Distributed Energy Resources

Integrating distributed energy resources (DER) into the grid presents both challenges and opportunities for the electric power industry. This requires changes to traditional business models, strategic partnerships and regulatory reforms – all while maintaining reliability and security of the grid. To fully optimize the power grid, we need to play a role in how these technologies are integrated.

The number of net energy metering (NEM) customers in AEP’s footprint is relatively modest but is growing. We continue to advocate for fair, equitable and sustainable solutions to NEM.

DERs are smaller power sources that can work together – such as advanced renewable technology, small natural gas-fueled engines, turbines and fuel cells – to meet demand. Widespread deployment of DERs requires planning and coordination to integrate them with the grid. These are often deployed as demand-side technologies by our customers.

As power from more and more alternative energy sources enters the grid, we face significant operational challenges. These include maintaining grid reliability when voltage levels vary, and managing different interconnection standards that exist in different parts of the country. The power industry is focusing on how to balance load when excess power is generated and flows back through the grid from different technology interfaces.

AEP’s Transmission, Distribution and Generation teams are collaborating to address these changing grid dynamics. For example, Transmission and Distribution are participating in discussions at the regional transmission organization (RTO) and industry level to address the opportunities and challenges that high penetration of DERs on the grid creates. Increasing amounts of DER can change how the distribution system interacts with the transmission system and may transform distribution systems into active sources for both energy and essential reliability services.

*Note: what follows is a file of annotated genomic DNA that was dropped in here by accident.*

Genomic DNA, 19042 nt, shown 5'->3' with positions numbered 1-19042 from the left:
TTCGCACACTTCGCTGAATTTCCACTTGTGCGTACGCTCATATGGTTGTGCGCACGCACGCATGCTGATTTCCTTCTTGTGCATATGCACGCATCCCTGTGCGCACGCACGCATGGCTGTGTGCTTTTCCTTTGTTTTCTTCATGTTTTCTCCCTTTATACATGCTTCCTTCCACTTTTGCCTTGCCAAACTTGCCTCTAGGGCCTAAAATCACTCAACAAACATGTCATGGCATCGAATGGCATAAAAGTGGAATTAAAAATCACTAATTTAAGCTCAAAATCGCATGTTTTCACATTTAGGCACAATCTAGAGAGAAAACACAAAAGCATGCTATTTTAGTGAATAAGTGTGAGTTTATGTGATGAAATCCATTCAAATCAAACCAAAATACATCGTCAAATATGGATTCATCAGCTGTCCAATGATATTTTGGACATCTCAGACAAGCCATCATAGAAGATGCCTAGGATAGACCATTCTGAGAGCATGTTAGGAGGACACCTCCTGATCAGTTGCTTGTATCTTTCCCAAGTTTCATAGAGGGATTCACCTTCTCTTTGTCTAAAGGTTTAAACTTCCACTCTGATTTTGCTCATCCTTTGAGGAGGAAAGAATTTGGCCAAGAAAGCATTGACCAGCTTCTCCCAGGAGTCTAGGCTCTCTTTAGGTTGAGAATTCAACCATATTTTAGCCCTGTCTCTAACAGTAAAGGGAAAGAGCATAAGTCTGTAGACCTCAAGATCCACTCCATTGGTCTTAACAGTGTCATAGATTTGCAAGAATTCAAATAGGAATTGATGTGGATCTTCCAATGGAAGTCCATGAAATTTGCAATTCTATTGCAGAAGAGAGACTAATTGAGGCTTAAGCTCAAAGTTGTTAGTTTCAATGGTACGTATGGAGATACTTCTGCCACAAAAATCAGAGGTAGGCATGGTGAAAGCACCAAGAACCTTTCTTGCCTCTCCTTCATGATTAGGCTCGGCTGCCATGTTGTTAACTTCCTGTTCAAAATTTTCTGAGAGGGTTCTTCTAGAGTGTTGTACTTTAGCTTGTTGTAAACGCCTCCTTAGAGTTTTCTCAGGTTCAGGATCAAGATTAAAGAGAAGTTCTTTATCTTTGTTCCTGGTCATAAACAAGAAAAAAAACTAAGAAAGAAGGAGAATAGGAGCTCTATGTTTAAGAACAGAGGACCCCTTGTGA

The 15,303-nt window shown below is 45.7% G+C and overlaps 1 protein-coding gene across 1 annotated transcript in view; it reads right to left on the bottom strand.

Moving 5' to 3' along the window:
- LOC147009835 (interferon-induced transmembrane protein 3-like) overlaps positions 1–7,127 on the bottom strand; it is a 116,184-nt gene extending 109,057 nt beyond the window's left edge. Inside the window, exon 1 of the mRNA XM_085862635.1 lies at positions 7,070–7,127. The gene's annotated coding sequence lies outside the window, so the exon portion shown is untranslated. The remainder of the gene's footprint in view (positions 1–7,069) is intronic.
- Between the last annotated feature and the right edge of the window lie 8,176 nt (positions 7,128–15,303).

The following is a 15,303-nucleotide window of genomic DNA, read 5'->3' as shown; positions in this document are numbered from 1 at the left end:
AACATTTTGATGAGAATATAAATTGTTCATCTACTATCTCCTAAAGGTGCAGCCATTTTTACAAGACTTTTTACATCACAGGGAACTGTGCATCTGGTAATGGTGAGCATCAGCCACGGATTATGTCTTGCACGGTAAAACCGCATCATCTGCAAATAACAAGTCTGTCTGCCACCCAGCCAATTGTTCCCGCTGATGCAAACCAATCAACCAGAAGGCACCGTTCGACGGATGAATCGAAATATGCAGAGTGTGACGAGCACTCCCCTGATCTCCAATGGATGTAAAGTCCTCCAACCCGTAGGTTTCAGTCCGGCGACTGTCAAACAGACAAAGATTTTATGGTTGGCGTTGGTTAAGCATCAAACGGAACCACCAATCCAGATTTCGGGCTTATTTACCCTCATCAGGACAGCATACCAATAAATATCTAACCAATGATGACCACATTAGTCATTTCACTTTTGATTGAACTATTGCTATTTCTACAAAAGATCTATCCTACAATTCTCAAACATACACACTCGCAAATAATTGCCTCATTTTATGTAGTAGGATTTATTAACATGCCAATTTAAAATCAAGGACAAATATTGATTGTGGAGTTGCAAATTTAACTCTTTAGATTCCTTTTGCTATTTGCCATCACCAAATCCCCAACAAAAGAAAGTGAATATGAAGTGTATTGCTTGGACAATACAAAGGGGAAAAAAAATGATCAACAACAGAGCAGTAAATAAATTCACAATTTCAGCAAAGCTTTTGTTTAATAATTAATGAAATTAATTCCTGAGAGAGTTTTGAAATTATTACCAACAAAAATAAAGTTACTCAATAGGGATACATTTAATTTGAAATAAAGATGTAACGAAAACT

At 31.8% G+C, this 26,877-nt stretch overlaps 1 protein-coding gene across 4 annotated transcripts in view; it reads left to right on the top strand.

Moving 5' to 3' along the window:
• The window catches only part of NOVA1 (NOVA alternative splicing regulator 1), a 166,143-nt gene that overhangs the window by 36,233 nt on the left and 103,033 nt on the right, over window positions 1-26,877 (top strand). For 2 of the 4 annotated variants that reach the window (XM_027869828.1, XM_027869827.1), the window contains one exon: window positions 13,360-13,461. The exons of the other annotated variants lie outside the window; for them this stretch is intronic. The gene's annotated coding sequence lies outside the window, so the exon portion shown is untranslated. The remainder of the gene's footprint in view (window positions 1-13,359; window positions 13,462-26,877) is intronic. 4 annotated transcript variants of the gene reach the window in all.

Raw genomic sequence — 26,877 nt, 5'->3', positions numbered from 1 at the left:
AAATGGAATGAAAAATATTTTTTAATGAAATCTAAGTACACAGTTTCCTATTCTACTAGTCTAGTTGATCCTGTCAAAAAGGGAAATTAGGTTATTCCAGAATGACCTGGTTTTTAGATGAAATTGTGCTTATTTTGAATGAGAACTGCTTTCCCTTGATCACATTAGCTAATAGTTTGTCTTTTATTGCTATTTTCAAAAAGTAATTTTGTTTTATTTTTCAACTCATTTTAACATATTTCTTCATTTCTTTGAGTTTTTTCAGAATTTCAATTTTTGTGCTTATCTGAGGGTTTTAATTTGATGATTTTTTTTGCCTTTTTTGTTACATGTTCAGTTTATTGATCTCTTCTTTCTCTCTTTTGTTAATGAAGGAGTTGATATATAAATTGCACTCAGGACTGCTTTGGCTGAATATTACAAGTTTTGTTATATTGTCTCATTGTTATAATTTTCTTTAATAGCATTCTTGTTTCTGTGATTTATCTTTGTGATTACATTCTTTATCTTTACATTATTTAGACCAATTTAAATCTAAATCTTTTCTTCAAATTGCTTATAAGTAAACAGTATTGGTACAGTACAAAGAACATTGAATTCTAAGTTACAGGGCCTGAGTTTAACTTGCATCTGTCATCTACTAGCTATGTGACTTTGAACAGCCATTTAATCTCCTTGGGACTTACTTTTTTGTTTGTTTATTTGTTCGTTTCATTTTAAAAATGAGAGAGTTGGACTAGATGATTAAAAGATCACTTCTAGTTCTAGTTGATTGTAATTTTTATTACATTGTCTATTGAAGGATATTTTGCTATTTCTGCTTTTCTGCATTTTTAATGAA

We need to understand and plan for these dramatic changes, which can alter the flow of power as well as the responses to various types of disturbances, so we can integrate them in the planning and operation of the grid. Existing processes in forecasting, modeling, operations, system protection and planning will all need review to adapt to changes that will occur as DER penetration increases.

Large industrial and commercial customers have been the early adopters of local generation, where energy managers want more control over their systems, lower costs and increased reliability of the power that drives their businesses and keeps them competitive. The economics of local generation, particularly private solar, continue to improve, increasing their adoption rate.

Examples of local generation systems in use by residential, commercial and industrial customers

Residential sector Commercial and Industrial Sector
Solar photovoltaic panels Solar photovoltaic panels
Small wind turbines Wind
Natural gas fuel cells Natural gas or biogas fuel cells
Emergency backup generators Reciprocating internal combustion engines, including back-up generators
Combined heat and power systems

Net Energy Metering

As distributed generation (DG) continues to grow, debate over the continued need for and structure of net energy metering (NEM) rules continues in both regulatory and legislative arenas across the country. The number of NEM customers in AEP’s footprint is relatively modest but is growing.

At the end of 2017, 4,464 net metering (solar and wind distributed generation and other net metering) installations with a capacity of approximately 92 MW were on the grid in AEP’s service territory. Most of them are private solar generators who have installed rooftop solar. The discussion focuses on the value of the grid and who pays to use it.

AEP continues to advocate for fair, equitable and sustainable solutions to NEM. We believe the policies around NEM should ensure that all customers pay for the grid services they use, thus ensuring that all customers pay a just and reasonable rate. We continue to review compensation policies and mechanisms in other states to learn what would work best for our customers.

State legislatures are beginning to take action on this complex electric rate issue. In Indiana, legislation that would phase out net metering in that state by 2047 was signed by the governor in May 2017. In January 2018, legislation was introduced in Kentucky to lower the amount paid to DG customers and to require them to pay their share to maintain the regional electric grid.